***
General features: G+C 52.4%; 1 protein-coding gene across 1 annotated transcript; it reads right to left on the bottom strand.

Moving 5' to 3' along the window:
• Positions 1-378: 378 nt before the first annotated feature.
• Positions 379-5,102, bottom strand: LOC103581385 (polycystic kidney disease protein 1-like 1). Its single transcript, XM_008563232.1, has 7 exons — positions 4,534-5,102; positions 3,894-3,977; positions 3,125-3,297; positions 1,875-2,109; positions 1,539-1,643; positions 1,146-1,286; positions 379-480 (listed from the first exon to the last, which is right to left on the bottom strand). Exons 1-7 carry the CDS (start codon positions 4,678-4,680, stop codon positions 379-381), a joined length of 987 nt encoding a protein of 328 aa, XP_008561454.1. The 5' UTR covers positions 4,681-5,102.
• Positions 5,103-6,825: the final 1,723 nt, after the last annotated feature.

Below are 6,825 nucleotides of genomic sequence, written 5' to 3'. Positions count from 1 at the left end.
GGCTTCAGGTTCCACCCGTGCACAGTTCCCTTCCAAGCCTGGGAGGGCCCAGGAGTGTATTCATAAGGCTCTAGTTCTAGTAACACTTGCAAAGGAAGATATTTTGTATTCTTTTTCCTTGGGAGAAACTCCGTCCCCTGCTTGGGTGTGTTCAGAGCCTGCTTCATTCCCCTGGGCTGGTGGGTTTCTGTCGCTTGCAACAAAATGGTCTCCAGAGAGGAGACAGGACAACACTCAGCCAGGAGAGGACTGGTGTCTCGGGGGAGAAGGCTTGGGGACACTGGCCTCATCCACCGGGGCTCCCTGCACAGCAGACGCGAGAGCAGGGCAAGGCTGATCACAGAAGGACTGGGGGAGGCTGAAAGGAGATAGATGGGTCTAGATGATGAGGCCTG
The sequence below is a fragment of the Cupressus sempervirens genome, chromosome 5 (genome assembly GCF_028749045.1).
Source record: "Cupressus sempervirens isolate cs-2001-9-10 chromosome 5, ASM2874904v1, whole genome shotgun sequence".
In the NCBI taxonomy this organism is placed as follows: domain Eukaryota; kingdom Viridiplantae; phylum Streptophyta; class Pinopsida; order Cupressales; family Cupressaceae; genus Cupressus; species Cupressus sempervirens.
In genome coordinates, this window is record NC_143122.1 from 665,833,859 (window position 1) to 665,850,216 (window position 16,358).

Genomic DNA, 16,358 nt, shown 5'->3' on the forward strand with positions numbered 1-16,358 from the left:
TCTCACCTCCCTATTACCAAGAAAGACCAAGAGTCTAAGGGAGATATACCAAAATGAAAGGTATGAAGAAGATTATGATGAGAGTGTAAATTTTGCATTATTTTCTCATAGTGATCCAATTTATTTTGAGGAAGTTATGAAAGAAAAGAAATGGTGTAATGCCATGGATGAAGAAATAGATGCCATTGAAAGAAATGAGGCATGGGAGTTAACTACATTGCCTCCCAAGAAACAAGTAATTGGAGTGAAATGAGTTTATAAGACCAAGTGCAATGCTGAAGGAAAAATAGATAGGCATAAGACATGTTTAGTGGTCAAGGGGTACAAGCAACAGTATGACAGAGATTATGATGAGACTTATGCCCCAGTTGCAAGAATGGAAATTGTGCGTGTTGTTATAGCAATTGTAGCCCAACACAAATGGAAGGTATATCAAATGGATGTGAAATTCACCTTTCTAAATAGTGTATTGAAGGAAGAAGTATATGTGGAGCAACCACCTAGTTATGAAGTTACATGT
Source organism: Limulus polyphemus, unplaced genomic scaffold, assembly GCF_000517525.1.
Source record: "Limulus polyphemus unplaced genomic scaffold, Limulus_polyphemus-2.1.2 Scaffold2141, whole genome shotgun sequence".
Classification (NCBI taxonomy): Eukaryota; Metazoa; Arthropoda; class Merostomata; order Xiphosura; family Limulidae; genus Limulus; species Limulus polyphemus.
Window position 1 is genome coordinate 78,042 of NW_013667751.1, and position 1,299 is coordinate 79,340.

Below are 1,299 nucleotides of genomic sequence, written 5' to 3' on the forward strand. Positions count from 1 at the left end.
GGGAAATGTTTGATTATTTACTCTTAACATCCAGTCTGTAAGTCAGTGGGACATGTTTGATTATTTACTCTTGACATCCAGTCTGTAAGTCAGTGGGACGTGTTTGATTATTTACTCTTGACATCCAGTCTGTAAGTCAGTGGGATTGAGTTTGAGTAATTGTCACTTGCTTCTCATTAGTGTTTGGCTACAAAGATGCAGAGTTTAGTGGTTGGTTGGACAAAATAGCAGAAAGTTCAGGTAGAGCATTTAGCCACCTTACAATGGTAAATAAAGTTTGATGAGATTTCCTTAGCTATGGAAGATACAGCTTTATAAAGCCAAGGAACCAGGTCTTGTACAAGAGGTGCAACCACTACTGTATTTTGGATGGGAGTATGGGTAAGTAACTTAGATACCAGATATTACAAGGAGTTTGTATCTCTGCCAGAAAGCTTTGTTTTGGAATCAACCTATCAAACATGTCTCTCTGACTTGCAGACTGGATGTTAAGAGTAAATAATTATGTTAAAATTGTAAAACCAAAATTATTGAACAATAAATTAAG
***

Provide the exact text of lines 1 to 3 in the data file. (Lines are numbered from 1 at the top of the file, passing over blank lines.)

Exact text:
General features: G+C 52.4%; 1 protein-coding gene across 1 annotated transcript; it reads right to left on the bottom strand.

Moving 5' to 3' along the window:
• Positions 1-378: 378 nt before the first annotated feature.